Ben Wittick. "Our Burro" [Boy on burro in front of Wittick photographic tent, possibly in Albuquerque, New Mexico, ca. 1880-1884?]. Palace of the Governors Photo Archives # 015864.

Ben Wittick Collection

One noteworthy collection at the museum includes glass plate negatives, photographic prints, and studio props from photographer Ben Wittick (1845­–1903).

Born in Pennsylvania, Wittick arrived in New Mexico Territory in 1878 as a photographer for the Atlantic & Pacific Railroad. He left behind a wife and six children in Moline, Illinois, where he’d operated a photo studio following the Civil War. He later operated studios in Albuquerque, Santa Fe, Gallup, and Fort Wingate.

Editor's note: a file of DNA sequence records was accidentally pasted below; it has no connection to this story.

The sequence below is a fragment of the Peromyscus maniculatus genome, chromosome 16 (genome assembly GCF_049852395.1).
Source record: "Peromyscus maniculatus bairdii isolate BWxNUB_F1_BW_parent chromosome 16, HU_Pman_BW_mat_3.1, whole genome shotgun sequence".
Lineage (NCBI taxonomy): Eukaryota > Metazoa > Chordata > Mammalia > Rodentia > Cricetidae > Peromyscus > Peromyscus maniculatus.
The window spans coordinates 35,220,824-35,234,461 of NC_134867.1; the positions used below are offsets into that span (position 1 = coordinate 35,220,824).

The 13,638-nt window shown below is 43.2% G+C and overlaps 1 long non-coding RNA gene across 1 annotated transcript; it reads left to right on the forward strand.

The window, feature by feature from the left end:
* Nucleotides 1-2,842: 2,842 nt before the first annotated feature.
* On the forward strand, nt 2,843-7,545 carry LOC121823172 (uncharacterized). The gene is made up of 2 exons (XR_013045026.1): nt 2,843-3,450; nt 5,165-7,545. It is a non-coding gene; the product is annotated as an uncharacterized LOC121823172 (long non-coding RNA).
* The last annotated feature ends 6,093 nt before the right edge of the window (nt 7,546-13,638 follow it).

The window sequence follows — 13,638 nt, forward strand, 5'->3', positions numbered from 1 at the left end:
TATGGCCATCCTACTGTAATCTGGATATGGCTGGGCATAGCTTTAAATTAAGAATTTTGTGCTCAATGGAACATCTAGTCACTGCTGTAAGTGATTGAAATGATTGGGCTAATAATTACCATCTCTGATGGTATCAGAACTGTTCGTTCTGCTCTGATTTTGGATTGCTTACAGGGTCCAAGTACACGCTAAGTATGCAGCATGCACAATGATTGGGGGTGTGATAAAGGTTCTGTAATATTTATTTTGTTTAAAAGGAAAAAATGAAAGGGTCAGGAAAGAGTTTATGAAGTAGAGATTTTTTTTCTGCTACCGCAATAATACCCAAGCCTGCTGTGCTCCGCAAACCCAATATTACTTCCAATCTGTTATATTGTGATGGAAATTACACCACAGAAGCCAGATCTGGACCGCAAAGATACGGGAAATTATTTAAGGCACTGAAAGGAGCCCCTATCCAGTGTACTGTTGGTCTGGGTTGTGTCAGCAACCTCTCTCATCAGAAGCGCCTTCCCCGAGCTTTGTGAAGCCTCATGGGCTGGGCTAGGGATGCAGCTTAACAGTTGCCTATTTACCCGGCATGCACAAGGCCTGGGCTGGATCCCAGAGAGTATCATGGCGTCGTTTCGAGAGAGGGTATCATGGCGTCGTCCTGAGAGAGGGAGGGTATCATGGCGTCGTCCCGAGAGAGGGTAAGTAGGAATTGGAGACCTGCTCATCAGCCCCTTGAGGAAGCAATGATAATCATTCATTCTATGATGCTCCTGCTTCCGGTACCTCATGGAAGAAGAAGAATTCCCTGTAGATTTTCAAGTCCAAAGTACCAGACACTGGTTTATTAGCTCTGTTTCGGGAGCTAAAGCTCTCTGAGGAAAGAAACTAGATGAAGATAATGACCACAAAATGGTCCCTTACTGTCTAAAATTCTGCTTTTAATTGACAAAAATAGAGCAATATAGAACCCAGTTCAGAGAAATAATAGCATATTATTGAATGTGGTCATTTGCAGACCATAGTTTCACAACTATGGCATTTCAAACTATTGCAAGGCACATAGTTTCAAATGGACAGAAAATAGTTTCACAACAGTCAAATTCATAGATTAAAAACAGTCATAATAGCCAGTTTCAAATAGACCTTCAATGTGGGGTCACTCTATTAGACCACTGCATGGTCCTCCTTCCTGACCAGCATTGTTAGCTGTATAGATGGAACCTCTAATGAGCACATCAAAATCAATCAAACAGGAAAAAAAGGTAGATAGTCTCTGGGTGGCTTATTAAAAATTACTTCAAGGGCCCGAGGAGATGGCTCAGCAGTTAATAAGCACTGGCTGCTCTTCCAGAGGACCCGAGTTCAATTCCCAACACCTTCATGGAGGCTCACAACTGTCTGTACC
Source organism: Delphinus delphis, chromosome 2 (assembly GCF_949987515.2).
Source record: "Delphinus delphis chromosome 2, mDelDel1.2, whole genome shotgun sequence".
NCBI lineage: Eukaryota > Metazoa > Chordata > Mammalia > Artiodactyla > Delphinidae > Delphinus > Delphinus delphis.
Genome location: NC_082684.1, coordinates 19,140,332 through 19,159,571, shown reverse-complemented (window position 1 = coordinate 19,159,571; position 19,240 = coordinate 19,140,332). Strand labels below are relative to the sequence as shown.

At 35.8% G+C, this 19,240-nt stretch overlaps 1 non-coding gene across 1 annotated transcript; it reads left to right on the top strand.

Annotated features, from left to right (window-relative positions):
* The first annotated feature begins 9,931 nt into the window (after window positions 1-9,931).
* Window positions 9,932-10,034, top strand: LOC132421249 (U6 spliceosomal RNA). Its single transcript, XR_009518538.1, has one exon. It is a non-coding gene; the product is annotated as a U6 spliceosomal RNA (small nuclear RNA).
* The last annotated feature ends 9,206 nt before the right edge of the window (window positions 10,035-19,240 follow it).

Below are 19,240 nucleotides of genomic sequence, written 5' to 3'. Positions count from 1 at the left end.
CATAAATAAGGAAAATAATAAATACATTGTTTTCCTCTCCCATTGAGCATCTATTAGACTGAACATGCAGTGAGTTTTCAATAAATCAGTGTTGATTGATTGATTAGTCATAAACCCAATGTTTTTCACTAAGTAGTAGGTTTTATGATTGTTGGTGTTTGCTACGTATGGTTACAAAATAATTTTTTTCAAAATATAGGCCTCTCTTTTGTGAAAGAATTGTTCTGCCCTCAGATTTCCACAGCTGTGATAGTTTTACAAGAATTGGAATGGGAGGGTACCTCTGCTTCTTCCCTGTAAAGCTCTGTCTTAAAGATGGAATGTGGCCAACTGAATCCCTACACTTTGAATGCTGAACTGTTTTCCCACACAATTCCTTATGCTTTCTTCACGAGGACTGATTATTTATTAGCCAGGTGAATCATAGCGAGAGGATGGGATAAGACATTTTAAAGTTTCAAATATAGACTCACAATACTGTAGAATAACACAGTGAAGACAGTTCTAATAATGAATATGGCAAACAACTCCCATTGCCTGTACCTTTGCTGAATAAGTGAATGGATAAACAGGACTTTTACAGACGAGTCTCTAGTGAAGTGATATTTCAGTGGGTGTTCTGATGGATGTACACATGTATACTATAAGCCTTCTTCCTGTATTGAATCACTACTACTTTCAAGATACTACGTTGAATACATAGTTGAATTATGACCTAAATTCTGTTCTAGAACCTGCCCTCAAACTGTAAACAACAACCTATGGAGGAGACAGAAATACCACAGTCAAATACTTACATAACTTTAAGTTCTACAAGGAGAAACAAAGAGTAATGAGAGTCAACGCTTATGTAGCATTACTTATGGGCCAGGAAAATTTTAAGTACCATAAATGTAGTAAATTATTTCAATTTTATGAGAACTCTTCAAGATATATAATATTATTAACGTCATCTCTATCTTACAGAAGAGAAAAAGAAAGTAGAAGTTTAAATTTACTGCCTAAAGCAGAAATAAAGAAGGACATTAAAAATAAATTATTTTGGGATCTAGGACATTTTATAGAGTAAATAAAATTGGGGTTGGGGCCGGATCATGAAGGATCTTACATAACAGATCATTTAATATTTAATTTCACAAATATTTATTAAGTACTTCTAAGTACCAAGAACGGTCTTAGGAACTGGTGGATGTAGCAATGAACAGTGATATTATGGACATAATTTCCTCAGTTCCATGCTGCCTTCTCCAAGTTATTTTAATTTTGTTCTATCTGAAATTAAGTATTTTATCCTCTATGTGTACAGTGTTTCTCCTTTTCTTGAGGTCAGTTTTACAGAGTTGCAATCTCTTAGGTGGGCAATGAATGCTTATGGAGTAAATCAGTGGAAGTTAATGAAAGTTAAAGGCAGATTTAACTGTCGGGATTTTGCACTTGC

Until his death in 1903, he photographed landscapes, settlements, events, and people throughout the Southwest during a period of immense cultural and economic upheaval. He is best known for his wide ranging photography of Native American subjects, especially his portraits of Pueblo, Navajo, and Apache people, which included unidentified sitters as well as tribal leaders and military scouts on all sides of 1880s conflicts.

You can browse more digitized images from the Ben Wittick collection here


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